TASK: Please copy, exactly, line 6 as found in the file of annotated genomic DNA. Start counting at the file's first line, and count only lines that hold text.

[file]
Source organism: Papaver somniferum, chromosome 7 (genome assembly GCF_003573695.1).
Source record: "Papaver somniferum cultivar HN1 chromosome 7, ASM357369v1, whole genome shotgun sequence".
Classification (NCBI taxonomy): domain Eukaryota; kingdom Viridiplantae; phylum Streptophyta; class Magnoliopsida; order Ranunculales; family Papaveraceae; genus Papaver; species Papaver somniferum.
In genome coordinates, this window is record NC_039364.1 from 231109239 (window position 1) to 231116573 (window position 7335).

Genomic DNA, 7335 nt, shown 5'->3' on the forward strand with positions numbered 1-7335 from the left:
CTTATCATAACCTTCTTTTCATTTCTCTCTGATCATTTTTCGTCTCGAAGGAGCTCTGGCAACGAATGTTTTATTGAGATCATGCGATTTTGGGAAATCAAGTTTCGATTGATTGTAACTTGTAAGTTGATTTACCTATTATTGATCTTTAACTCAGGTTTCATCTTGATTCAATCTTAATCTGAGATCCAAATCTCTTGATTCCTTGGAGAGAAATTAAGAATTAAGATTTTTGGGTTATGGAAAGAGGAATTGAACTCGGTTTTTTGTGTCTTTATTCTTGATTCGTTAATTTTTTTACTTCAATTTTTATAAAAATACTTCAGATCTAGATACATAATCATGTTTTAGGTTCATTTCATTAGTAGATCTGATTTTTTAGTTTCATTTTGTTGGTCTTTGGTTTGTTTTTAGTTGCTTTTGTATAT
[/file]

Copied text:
CTTATCATAACCTTCTTTTCATTTCTCTCTGATCATTTTTCGTCTCGAAGGAGCTCTGGCAACGAATGTTTTATTGAGATCATGCGATTTTGGGAAATCAAGTTTCGATTGATTGTAACTTGTAAGTTGATTTACCTATTATTGATCTTTAACTCAGGTTTCATCTTGATTCAATCTTAATCTGAGATCCAAATCTCTTGATTCCTTGGAGAGAAATTAAGAATTAAGATTTTTGGGTTATGGAAAGAGGAATTGAACTCGGTTTTTTGTGTCTTTATTCTTGATTCGTTAATTTTTTTACTTCAATTTTTATAAAAATACTTCAGATCTAGATACATAATCATGTTTTAGGTTCATTTCATTAGTAGATCTGATTTTTTAGTTTCATTTTGTTGGTCTTTGGTTTGTTTTTAGTTGCTTTTGTATAT